October 23, 2013
Every November OST holds one of the most amazing Chili Cook-off’s in Kent County. Partly due to of all of the amazing chili entries, but more importantly, because Michigan Blood’s “Be the Match” National Marrow Donor Program has a sign-up station on-site. Employees are encouraged to add their name to the ever growing list of potential bone marrow donors, and last year was my year. Almost 52 weeks later, I’ve been asked to share my experiences with Michigan Blood and “Be the Match”, the National Marrow Donor Program. Below is the story shared on my personal blog, and now with you.
Last May I was walking around the pool at my hotel in Texas when I received a very strange call. “Hello, my name is Barbara from Michigan Blood, and I am calling to inform you that you are a match for someone on the National Marrow Donor Program.” I thought it was a joke. Surely they couldn’t have just found a match for someone who had just joined the registry months before? Now, just starting out my new life in Texas, my old hometown was calling me back – the Vampires just couldn’t leave me alone.
Barbara explained to me that donating bone marrow was something that could potentially save someone’s life – if I were the correct match. Bone marrow, or in my case Stem Cells (aka PBSC or Peripheral Blood Stem Cells), are needed to produce healthy cells that fight sickness in your body. Without these cells, more commonly known to my phlebotomy-enthused friends as “white blood cells”, you could die from something as trivial as the common cold. “So, Joel, can we put you down as a potential donor?” Barbara asked. I replied “Sure, I’d be happy to” not thinking that I actually would be chosen. It turns out that since I had given blood so recently the lab already had a good sample of my blood and was able to determine that I was a perfect match for the potential recipient. A few days later, I was on the phone again, discussing a schedule to return to Grand Rapids. The first trip was for testing, the second for the actual donation. Within hours of that phone call, Jessy and I were back on the road, hot on the trail leading back to Grand Rapids.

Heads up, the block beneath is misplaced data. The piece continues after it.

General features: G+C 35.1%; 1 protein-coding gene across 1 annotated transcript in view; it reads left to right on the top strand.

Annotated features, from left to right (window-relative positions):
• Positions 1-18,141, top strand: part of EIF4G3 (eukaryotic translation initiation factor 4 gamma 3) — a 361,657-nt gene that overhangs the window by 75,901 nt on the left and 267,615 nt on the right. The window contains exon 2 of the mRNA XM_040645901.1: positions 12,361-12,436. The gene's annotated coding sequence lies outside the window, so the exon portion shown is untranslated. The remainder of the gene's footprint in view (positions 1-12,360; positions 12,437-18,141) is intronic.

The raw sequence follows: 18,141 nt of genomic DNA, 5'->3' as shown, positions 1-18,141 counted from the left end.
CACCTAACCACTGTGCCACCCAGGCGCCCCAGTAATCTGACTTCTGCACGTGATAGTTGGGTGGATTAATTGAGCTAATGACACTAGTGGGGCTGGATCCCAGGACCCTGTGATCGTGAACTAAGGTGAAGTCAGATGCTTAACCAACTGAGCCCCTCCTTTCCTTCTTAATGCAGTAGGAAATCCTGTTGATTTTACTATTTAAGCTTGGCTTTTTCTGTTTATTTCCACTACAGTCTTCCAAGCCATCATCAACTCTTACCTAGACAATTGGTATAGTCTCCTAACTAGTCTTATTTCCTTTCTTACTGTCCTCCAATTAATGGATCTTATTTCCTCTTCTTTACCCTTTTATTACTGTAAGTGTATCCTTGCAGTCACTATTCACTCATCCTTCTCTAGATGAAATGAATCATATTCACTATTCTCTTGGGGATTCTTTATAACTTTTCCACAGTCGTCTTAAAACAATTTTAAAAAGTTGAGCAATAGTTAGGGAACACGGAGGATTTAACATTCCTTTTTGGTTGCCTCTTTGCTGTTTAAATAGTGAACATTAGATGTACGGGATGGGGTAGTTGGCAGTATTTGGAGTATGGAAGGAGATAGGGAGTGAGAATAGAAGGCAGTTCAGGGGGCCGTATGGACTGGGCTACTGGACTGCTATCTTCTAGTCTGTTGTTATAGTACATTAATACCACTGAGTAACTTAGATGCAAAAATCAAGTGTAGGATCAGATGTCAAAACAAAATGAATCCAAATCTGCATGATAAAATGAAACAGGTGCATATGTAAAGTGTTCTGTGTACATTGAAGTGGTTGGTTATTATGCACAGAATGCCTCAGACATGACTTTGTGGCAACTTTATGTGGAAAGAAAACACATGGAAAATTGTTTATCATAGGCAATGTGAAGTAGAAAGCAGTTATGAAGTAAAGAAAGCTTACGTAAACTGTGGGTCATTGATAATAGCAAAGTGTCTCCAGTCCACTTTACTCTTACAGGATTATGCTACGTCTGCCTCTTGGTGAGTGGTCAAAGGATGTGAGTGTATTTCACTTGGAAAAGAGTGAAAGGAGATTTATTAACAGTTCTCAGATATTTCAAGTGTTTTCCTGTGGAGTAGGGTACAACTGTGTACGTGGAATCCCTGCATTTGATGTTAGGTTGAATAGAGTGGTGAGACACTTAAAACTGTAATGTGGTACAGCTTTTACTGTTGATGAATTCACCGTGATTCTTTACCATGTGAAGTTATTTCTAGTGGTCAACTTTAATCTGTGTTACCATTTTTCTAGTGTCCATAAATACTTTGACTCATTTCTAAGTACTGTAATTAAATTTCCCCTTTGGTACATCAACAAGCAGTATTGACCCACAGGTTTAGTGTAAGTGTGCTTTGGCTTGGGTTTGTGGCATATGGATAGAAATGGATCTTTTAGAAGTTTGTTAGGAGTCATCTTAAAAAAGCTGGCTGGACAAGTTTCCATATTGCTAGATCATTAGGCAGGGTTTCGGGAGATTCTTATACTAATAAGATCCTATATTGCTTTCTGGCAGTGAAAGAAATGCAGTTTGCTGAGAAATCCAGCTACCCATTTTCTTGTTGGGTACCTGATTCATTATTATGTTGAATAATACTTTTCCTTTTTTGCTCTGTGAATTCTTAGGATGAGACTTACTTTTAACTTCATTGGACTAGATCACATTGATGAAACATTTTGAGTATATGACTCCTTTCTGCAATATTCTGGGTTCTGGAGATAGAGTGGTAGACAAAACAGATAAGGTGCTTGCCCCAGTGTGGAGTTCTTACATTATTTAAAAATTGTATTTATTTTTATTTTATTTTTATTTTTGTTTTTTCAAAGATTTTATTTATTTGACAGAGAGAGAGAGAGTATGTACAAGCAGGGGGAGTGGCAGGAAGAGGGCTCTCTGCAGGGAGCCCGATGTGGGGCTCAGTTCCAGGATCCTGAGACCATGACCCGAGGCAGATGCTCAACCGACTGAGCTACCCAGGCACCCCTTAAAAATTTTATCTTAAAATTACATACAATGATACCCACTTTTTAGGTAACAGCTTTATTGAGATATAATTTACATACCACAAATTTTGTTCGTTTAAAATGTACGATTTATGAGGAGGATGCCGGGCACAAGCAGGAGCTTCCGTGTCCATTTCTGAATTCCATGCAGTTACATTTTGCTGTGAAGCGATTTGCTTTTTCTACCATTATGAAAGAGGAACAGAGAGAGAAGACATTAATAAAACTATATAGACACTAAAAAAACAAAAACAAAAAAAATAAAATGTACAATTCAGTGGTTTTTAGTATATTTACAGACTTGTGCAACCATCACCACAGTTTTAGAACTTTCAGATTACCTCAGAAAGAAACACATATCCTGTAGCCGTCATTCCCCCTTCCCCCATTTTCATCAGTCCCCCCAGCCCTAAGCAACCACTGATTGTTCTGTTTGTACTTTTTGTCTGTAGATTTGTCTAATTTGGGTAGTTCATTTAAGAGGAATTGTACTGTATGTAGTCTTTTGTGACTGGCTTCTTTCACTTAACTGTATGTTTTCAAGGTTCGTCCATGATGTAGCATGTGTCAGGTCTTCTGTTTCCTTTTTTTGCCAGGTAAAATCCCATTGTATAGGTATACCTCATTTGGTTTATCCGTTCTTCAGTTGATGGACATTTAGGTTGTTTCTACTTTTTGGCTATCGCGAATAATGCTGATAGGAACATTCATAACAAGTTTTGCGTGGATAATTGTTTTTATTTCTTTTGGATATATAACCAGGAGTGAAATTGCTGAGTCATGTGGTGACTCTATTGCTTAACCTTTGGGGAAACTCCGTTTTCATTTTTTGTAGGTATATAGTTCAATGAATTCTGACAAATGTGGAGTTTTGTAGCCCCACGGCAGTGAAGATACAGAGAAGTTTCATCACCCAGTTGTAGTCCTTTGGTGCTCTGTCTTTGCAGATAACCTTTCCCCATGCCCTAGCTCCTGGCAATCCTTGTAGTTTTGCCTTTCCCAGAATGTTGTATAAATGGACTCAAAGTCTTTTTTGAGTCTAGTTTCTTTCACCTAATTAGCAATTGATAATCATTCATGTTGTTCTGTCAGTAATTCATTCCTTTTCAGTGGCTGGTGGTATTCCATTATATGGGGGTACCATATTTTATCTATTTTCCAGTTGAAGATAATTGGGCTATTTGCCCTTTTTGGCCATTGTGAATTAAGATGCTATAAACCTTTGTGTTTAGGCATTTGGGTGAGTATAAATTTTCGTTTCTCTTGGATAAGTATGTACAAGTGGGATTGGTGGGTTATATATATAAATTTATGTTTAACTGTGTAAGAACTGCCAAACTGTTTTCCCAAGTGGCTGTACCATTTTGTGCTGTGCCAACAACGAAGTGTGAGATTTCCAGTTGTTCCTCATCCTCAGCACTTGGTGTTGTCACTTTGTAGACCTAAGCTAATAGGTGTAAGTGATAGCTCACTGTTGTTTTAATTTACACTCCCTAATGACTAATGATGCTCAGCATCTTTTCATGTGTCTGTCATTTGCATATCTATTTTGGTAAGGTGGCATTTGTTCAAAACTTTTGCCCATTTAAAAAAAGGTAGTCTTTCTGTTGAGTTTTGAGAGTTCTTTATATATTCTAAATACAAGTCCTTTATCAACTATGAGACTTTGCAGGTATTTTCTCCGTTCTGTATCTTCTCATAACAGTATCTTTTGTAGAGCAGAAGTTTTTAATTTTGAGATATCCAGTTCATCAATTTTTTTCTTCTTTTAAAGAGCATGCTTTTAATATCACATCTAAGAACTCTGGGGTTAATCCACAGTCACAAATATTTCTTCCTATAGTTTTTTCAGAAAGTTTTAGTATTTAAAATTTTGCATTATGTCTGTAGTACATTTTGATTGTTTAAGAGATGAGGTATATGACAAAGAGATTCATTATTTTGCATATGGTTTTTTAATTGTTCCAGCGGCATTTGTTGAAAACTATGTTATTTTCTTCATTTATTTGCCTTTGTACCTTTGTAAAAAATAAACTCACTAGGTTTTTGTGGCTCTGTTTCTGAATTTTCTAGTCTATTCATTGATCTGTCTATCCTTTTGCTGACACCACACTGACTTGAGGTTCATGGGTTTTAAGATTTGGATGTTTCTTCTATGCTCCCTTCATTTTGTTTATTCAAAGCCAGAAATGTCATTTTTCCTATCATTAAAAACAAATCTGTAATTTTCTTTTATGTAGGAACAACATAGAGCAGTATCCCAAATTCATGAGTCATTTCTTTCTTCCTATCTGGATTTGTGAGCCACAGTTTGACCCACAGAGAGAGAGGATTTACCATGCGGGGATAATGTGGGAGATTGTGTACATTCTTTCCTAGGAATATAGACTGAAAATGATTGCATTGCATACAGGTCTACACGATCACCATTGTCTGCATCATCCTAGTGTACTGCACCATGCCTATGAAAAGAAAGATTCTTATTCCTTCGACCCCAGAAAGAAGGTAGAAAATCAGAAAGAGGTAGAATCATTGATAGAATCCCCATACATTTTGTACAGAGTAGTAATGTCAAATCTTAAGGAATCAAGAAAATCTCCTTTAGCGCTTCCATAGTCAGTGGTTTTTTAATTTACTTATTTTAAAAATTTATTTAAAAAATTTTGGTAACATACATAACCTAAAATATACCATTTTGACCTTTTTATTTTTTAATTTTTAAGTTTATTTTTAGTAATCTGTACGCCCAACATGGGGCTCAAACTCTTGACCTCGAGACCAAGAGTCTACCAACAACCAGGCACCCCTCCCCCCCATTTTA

The testing was nothing less than a “full workup”. Test tube after test tube filled up with my crimson O+, ready to be examined by white coats looking for any sign that might disqualify me from donation. After a chest X-Ray, full physical, and other tests, I was cleared for donation. Barbara spoke with me again, “This is the time to drop out if you were ever going to. The closer we get to donation time, the harder it is for us to start the process over again.” My resolve thickened as she went on. “Because we will be collecting your stem cells instead of actual marrow (the painful stuff), we need to time the donation to your recipient’s treatment schedule. So, Joel, are you still on board?”
I am limited in what I can say about my patient because of HIPAA laws, but this much I can say publicly: he is a man in his sixties undergoing treatment for cancer. That’s all the information I needed to imagine him as someone not too much older than my own Dad. I thought to myself “Would I go through a week of slight discomfort to save my own Dad’s life?”… “Yes, absolutely” I replied to Barbara. We were both excited.